Two of the biggest players in the domain of cloud-based technologies are Azure and AWS. With a host of features to solve a diverse range of business problems, these global cloud providers have left their mark on all facets of the cloud computing market, including integration services. This covers everything from the iPaaS market to other integration dimensions such as API management, orchestration, DevOps, and so on. In this article, we will compare Azure vs AWS integration, narrowing down the common use cases for each of them.
Despite their similarities, Azure Integration Services and Application Integration on AWS are distinct suites of tools and functions. Knowing their differences will help you analyse which technology best suits your enterprise, reducing costs and complexity along the way.
What is Azure Integration Services?
Azure Integration Services is a comprehensive collection of integration tools that work to minimise the gap between applications in the cloud and on-premises. In turn, this will stabilise your workflows to create more consistent and adaptable business conditions.
This technology comes under the iPaaS category. Its components work together to make all aspects of integration—from deployment to maintenance—user-friendly and accessible globally through the cloud.
Azure Integration Services comprises five integration tools:
Azure API Management
Through APIs, this service exposes the backend view of the system to the right developers. This helps develop scalability, API monitoring, API security, and so on.
Azure Logic Apps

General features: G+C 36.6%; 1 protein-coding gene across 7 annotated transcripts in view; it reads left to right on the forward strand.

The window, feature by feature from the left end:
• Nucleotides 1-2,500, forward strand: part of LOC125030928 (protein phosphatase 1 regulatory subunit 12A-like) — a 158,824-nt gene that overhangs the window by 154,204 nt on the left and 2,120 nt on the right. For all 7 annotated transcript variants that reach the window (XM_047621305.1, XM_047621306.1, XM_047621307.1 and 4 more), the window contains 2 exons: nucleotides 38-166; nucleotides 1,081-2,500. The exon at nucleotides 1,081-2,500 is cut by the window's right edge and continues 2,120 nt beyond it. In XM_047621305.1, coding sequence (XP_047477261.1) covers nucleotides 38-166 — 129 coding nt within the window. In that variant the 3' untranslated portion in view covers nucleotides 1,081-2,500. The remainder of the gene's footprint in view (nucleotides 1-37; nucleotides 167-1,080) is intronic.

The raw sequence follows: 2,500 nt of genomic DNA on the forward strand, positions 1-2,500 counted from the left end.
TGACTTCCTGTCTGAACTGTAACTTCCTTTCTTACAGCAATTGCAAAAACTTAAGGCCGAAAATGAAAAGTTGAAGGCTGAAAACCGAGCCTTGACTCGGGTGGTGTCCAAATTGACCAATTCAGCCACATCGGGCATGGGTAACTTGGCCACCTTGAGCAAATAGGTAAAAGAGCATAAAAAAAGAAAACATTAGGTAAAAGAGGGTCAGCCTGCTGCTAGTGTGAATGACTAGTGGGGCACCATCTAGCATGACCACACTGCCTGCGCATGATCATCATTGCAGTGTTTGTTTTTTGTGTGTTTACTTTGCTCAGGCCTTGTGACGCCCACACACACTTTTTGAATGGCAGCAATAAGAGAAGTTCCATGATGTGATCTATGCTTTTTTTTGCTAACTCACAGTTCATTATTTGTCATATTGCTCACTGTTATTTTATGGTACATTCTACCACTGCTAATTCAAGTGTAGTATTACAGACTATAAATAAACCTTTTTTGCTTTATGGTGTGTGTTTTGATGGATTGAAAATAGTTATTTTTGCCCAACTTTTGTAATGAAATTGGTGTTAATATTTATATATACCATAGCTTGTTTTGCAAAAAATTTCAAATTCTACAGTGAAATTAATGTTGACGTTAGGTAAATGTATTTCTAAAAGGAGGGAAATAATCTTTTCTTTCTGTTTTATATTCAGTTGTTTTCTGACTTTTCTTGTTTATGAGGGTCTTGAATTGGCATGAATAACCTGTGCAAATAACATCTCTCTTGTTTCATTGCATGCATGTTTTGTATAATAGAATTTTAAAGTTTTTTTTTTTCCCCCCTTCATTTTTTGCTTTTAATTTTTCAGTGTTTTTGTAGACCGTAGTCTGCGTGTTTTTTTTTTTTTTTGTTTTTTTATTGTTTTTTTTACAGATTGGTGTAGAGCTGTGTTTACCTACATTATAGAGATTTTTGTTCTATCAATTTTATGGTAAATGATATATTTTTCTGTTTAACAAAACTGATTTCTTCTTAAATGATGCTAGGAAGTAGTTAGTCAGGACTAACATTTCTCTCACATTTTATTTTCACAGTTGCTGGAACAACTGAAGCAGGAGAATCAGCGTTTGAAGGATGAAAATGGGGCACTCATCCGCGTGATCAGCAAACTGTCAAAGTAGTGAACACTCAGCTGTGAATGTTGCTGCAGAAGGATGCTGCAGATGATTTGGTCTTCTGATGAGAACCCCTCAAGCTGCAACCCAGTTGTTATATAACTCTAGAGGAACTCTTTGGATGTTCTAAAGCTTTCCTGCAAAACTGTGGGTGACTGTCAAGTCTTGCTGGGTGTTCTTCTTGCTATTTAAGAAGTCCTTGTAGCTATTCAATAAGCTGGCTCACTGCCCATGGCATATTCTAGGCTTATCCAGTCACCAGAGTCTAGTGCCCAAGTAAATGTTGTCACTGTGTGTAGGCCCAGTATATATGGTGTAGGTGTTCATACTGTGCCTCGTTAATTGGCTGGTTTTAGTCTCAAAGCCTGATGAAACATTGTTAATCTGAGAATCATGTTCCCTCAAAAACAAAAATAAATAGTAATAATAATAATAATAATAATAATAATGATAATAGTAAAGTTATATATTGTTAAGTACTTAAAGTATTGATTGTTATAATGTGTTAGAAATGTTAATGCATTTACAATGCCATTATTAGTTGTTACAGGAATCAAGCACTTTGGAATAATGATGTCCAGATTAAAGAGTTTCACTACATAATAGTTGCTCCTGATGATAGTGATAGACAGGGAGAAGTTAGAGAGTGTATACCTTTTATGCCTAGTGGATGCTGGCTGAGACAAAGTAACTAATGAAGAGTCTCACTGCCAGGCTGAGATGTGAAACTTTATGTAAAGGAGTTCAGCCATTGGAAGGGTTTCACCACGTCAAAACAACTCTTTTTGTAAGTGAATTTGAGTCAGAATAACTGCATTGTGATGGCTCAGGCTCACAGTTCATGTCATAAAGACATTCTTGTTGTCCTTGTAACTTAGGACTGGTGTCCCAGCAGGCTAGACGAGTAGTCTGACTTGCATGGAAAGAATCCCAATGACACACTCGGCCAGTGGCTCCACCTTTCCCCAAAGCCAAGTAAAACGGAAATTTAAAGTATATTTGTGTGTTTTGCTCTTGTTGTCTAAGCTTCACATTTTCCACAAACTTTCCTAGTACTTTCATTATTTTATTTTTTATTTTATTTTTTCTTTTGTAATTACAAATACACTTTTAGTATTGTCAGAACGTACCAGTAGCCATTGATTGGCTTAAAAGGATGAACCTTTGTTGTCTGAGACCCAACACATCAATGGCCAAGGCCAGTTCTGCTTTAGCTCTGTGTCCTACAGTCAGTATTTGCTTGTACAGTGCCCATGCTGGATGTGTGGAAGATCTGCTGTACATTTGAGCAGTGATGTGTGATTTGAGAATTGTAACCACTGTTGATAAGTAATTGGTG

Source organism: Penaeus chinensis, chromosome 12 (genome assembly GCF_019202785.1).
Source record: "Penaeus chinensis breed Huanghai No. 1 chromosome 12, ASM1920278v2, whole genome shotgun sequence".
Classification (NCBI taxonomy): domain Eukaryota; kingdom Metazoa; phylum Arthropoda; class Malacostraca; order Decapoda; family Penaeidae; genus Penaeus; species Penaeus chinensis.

A workflow automation and orchestration tool, Azure Logic Apps is a vital part of Azure Integration Services. With its pre-built connectors and workflows, it contributes to seamless connectivity between numerous cloud and on-prem services.
Azure Service Bus
It adds a fast, reliable, secure, and scalable messaging capability to Microsoft’s iPaaS toolkit. This includes disaster recovery, message distribution to various back-end systems, decoupling applications, implementing messaging workflows with complex routing, and so on. The goal of Azure Service Bus is to facilitate the process of enterprise cloud messaging.
Azure Event Grid
This service introduces the concept of an event-driven architecture that uses lightweight events to oversee changing states within the IT infrastructure. This allows developers to concentrate their efforts on the application logic rather than observing hidden backend processes.
A serverless compute platform that handles orchestration. It allows the user to implement system logic through event-driven, pre-built code blocks known as ‘functions’. It constantly updates and manages the infrastructure and resources you need to operate or run the code you care about (your applications).
In addition to these services, Azure Data Factory focuses on data integration efforts by leveraging ETL and ELT techniques to implement and improve data pipelines from a source to a target (usually data lakes and warehouses).
Azure Integration Services addresses common integration areas such as app development, IoT integration, data and analytics, hybrid cloud environments, security, and so on.
What are AWS application integration services?
Application integration on AWS is a body of integration services that promotes faster interactions and interoperability between separate components in a distributed system. It significantly reduces the amount of code needed to achieve this task. Furthermore, application integration on AWS makes it easier for companies to focus on their business goals rather than the digitalisation of routine operations such as provisioning and managing infrastructural resources.
We can arrange the components of AWS application integration services under 5 major categories:
- Amazon API Gateway: gives developers the ability to create, publish, and maintain APIs that expose the backend logic of your applications. It allows the creation of two types of APIs: RESTful APIs and WEBSOCKET APIs.
- AWS AppSync: allows you to build GraphQL APIs as well as Pub/Sub APIs. GraphQL APIs refine the process of client applications fetching data from servers by making the fetches faster and more granular. Pub/Sub APIs is an alternative for developers with no GraphQL knowledge. It can help build APIs that coordinate messages between publishing and subscribing applications in real time.